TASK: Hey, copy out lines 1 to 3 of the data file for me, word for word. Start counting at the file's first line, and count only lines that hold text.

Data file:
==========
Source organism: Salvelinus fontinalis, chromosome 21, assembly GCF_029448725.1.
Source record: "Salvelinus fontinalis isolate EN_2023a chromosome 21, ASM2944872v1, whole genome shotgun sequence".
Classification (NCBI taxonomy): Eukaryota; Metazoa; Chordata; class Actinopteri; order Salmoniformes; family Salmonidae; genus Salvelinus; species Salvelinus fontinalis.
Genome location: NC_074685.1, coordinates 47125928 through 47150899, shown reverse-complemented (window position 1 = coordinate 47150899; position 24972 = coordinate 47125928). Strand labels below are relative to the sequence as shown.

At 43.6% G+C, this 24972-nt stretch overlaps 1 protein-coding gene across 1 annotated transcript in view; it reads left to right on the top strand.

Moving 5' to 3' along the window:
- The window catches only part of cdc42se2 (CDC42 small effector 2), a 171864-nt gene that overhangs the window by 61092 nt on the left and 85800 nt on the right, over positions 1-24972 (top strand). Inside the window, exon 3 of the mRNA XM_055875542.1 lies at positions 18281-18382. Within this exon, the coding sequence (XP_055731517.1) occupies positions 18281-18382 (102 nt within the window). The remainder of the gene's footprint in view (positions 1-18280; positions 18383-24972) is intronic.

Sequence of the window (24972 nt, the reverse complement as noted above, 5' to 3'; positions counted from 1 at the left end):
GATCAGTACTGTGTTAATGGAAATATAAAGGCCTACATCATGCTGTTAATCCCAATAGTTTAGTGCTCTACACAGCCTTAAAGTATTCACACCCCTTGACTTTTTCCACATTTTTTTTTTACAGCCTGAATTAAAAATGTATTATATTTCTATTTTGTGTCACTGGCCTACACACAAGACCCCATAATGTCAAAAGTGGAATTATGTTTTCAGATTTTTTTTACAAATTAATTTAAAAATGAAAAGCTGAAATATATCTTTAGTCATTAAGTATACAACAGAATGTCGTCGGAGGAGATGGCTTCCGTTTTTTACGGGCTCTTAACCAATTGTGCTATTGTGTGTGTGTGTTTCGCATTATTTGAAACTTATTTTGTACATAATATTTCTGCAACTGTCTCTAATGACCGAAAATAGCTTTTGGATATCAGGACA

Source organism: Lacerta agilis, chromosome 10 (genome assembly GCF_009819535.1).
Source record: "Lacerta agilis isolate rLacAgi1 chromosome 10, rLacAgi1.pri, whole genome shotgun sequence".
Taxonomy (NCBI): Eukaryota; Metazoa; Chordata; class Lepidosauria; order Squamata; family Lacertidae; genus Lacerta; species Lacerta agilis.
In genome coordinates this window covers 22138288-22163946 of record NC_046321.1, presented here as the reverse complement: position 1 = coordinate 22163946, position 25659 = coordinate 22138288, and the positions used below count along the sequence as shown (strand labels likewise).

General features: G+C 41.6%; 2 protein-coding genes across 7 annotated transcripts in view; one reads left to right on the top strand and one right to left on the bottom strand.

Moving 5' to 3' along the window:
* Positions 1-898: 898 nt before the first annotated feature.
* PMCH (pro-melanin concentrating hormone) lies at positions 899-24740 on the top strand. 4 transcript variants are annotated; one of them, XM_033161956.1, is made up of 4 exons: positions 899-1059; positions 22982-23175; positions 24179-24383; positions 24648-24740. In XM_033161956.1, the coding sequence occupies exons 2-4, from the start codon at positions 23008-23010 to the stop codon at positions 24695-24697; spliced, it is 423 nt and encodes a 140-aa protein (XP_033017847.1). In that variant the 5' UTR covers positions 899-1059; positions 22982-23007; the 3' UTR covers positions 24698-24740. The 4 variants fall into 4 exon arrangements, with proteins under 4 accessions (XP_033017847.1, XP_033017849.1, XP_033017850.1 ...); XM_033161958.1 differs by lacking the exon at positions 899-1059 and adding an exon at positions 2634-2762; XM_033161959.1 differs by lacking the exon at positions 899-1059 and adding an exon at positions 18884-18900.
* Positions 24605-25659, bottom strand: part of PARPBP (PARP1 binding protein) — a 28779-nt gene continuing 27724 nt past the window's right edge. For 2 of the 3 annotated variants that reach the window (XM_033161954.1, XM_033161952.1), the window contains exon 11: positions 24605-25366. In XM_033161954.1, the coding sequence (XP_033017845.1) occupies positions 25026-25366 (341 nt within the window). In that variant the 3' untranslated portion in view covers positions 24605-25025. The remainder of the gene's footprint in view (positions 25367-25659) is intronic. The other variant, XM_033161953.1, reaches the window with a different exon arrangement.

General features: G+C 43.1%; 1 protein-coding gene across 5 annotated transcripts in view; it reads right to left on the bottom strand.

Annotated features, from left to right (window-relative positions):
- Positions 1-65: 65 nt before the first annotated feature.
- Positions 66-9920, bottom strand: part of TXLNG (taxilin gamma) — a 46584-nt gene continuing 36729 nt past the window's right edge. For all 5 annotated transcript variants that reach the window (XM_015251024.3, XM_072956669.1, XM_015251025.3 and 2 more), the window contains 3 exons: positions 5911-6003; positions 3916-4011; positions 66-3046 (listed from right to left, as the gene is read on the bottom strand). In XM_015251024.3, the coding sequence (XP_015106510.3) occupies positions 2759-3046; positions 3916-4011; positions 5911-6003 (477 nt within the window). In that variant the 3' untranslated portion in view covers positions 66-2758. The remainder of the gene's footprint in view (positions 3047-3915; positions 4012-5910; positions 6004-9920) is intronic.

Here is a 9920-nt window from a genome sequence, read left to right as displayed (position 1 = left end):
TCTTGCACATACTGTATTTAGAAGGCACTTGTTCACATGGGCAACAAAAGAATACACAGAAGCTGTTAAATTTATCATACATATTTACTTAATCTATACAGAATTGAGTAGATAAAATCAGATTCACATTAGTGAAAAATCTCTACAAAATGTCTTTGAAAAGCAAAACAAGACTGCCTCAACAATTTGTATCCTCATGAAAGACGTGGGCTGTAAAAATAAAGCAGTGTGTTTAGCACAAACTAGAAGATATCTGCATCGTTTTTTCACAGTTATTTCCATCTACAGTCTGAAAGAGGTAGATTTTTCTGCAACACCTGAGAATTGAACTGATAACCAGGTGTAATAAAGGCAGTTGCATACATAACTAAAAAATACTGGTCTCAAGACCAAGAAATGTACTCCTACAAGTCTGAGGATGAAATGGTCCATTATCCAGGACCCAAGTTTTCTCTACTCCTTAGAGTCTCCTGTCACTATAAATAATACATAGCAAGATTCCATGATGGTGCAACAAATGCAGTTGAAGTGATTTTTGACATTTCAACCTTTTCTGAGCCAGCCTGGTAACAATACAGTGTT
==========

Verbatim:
Source organism: Salvelinus fontinalis, chromosome 21, assembly GCF_029448725.1.
Source record: "Salvelinus fontinalis isolate EN_2023a chromosome 21, ASM2944872v1, whole genome shotgun sequence".
Classification (NCBI taxonomy): Eukaryota; Metazoa; Chordata; class Actinopteri; order Salmoniformes; family Salmonidae; genus Salvelinus; species Salvelinus fontinalis.